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    • According to Phil Schiller, they are. Chromebooks have been popular in schools recently, overtaking Apple in classrooms over the past few years, but Apple's marketing exec thinks that kids who use Chromebooks are "not going to succeed".

      This is the kind of elitist mentality that has fuelled my loathing of Apple for years. So, only Apple products can help kids succeed? Anything else will only lead to failure? Sounds like sour grapes to me.

      I've used a Chromebook before, and considering how a lot of work we do nowadays is online, I don't see any reason why it would prevent anybody from becoming "successful".

      I'm well aware that Chrome OS has limitations, but you wouldn't use a screwdriver to hammer in a nail. If your workflow requires Windows or Mac OS, requires any of the software programs that are available on those platforms, then use them. Some people just need internet access to be productive, and for them a Chromebook is perfect.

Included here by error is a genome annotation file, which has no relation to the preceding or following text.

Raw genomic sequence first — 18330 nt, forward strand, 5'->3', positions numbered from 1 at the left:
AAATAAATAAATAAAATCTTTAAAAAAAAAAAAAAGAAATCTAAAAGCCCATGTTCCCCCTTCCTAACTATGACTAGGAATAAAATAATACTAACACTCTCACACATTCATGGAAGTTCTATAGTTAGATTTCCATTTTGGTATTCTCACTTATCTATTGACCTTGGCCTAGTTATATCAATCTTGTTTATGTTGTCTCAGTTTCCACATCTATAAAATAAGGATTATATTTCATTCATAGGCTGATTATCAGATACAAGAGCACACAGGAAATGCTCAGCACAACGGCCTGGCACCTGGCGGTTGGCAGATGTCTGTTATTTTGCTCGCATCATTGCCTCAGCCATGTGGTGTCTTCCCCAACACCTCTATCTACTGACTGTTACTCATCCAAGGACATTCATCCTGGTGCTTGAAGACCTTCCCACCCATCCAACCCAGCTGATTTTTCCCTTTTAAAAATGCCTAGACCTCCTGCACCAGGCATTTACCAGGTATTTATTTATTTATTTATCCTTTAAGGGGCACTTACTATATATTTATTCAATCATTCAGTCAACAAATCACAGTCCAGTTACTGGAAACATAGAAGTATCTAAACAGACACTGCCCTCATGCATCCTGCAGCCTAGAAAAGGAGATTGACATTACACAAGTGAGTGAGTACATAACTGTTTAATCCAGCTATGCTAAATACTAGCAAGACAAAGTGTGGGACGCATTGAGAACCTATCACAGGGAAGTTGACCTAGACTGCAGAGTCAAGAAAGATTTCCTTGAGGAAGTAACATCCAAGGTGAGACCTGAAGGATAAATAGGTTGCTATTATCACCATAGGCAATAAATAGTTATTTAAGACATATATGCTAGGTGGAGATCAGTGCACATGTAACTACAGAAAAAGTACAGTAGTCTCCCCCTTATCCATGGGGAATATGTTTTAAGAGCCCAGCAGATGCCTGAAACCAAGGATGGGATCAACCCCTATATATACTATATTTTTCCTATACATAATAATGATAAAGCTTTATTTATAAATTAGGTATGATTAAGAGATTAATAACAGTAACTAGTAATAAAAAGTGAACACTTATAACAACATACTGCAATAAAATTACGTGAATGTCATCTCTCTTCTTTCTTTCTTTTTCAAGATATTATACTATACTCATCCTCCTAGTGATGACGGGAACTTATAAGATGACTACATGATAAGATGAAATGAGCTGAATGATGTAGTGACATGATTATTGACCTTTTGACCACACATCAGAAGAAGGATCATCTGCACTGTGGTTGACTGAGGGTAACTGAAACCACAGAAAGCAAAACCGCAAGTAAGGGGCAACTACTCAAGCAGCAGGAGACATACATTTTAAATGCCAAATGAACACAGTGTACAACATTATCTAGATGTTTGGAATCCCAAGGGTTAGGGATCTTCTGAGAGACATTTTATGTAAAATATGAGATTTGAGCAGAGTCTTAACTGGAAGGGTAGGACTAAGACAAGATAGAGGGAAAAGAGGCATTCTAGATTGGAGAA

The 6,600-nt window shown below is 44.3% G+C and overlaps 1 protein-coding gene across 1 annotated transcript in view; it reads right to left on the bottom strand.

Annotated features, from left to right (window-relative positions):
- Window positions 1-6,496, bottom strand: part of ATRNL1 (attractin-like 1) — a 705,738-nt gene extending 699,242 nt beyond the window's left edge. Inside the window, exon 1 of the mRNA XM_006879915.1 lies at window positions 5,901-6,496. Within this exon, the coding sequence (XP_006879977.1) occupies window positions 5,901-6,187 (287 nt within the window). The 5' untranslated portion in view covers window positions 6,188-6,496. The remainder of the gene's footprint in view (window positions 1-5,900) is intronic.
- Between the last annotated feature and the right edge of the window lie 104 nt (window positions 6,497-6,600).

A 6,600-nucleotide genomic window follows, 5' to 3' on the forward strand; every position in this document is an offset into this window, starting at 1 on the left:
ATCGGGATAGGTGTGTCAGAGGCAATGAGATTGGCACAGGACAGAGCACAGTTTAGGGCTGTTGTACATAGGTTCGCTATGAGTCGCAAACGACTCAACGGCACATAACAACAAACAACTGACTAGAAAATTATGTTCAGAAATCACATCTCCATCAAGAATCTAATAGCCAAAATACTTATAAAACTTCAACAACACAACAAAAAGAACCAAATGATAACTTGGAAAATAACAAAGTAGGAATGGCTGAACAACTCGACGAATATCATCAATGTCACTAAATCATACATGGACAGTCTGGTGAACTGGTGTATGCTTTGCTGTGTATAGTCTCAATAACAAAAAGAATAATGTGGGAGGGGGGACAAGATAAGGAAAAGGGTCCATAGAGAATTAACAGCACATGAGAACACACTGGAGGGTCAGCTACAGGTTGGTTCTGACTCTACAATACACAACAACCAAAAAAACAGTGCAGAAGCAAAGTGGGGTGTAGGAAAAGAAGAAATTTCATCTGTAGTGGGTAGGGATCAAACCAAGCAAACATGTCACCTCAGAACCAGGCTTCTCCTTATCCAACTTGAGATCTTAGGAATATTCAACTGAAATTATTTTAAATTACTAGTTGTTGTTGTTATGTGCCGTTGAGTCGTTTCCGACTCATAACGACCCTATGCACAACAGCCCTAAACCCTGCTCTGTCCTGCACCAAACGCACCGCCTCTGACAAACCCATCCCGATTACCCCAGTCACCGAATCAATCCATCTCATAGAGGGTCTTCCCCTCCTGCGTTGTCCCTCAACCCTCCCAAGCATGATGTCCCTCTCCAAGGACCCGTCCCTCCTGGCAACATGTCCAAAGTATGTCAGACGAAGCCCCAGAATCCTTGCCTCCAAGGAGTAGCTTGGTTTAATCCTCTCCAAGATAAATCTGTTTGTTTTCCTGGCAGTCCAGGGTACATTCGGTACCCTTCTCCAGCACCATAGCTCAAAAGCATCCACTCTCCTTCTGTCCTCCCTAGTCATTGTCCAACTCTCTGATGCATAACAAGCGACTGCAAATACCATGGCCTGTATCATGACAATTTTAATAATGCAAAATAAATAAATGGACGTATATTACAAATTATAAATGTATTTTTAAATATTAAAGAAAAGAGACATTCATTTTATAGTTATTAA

And when it comes to kids, do they really need an iPad to learn? We didn't even have computers back when I was in school. Our parents and grandparents didn't even have Google! To say that kids "need" expensive computing devices to be "successful" is not only extremely tone deaf, but also completely out of touch.

      Determination, a desire to learn, and dedication all contribute more than what tools you use. A professional photographer with a smartphone camera can get better photos than an amateur with a DSLR. Or, as you'll see in this video below, a bunch of kids in Nigeria can achieve amazing visual effects with an old laptop, a green cloth, a smartphone with a cracked screen, and some ingenuity. No iPad in sight.

      Have you used Chromebooks before? Do you agree that kids who use them in schools won't be able to succeed? Share your thoughts below!

    • Response via Twitter from Dr. Scott McLeod, author of

      Harnessing Technology for Deeper Learning (A Quick Guide to Educational Technology Integration and Digital Learning Spaces) (Solutions for Creating the Learning Spaces Students Deserve)

    • I'm probably missing context, but that doesn't really sound like he's walking back on anything. It sounds like he's doubling down by saying chromebooks are only good for taking tests.